From the quality of the product itself to your customer service and engagement levels, these little bits and pieces all add up to justify a decision to book a retainership — and it starts from the moment they make the purchase.

To set customers up for renewal, it’s crucial to have already been maintaining close communication with them. Don’t wait until right when they’re about to make their renewal choice to pop in and say “hi”.

You’ll want to make sure they’re familiar with the benefits of sticking with you by offering and educating them on your loyalty program, and provide ongoing education and recommendations based on their usage to work toward long-term relationships.

You’ll also want to cue in Automation. As a SaaS, the last impression customers need is being tardy in your invoicing, payments, and subscription process.  

As you scale your customer base, your support team will have to lean on automation tools to keep up with the ever-increasing demands and expectations. And that applies to everything: from personalising customer experiences to onboarding and keeping customers engaged.  

Checklist for the renewal stage:  

  • Set goals
  • Establish which touchpoints and metrics to track
  • Determine who owns the renewal process  
  • Ensure a renewal process strategy is in place  
  • Maintain proactive communication and support
  • Offer loyalty incentives and rewards  
  • Automate subscription management and invoicing processes
  • Create process for gathering and implementing feedback

6. The loyalty stage  

Otherwise known as the ‘advocacy stage’, this final lap entails upgrading satisfied customers into brand advocates who’ll recommend the product to industry peers or friends & family, perform word-of-mouth marketing, and write positive reviews, thus attracting new business.

Their activity at this stage will prove more effective than any marketing you could do on your own.  

More importantly, the loyalty stage offers a higher chance of successful cross-sells and up-sells since your customer satisfaction level is healthy at this point.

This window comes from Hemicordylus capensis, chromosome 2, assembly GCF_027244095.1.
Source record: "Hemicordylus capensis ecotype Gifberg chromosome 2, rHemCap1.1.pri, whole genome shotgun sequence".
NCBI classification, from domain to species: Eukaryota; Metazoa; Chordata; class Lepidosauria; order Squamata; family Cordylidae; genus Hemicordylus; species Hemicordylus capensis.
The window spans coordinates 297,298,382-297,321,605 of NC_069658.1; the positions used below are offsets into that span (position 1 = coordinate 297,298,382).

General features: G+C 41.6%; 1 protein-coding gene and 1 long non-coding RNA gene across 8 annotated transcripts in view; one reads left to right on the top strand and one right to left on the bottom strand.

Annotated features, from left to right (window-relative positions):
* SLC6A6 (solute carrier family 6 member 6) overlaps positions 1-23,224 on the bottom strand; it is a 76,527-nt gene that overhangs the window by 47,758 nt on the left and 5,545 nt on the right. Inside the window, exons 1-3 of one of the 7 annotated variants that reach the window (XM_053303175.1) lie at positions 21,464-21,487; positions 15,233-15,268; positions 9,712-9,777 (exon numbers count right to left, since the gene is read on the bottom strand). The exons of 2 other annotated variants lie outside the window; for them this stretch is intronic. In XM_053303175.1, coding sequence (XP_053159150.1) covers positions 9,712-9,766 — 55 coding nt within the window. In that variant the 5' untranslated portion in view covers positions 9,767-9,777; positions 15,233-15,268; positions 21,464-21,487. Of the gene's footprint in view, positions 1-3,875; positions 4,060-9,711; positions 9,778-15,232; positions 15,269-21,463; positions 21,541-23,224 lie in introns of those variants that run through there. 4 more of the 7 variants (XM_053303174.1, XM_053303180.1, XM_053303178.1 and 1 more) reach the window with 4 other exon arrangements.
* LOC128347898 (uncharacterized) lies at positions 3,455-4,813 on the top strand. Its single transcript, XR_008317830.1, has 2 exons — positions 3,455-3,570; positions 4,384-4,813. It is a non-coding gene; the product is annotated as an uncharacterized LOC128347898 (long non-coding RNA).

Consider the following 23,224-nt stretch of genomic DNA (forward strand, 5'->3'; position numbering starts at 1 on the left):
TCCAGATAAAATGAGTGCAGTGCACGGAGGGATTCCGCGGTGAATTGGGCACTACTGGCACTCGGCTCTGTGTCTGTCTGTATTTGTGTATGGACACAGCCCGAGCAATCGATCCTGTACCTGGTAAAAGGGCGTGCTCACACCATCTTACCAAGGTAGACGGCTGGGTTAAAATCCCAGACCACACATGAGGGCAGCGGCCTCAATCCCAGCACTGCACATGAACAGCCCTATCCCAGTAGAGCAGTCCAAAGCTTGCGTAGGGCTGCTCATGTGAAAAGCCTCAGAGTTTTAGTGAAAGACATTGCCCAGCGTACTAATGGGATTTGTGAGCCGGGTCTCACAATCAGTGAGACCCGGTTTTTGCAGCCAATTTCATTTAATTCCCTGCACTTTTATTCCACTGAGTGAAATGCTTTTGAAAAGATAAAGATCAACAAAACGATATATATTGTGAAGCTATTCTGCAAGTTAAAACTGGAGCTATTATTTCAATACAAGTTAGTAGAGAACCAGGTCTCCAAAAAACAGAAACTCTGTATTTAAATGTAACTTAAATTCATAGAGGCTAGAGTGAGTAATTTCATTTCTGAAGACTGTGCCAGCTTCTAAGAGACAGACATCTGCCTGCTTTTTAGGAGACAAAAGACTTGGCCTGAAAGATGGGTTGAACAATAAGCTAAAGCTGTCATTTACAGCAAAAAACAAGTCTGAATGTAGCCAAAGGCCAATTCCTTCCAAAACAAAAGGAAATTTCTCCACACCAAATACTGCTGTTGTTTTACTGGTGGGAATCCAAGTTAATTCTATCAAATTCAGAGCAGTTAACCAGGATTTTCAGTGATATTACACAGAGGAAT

One of the best practices in this stage is to confirm that all your brand touchpoints have social media subscription links. Additionally, delight customers with product value, unique benefits, and perks for satisfaction.

How to improve customer satisfaction from the loyalty stage?

Much like how we’re hard-wired to boycott brands with negative reviews from peers, we tend to patronise brands that get a nod of approval.  

Thanks to positive reviews and endorsements of your product, loyal customers can be your referral engine. But first, you need to encourage them to share the good word about your business through loyalty programs and additional perks and incentives like bonuses, discounts, and referrals.  In fact, companies who prioritise the customer experience generate 60% higher profits than those who don't.

Nothing drives customer retention quite like the simple stuff: showing warm regard for customers’ emotions or swiftly engaging customers to upscale their experience at problematic touchpoints.  

With customer insights logged into your CRM, you can take stock of customer sentiment, buying behaviour and trends to help you ‘failproof’ your customer loyalty strategy.

A CRM (like efficy’s!) houses all of the data and sales, marketing, and customer service functionalities required to hyper-personalise, engage, and support customers. That way, you make them feel heard, seen, and valued — getting them to spend even more.

Checklist for the loyalty stage:

  • Set goals
  • Establish which touchpoints and metrics to track
  • Use CRM data to improve the customer experience at each stage
  • Maintain proactive communication and support
  • Show customer appreciation through personalised messages, gifts, or events  
  • Create customer testimonials and case studies  
  • Create a process for gathering and implementing feedback

Keep reading more about:

Your Guide to SaaS Customer Loyalty [With Proven Tips + Metrics]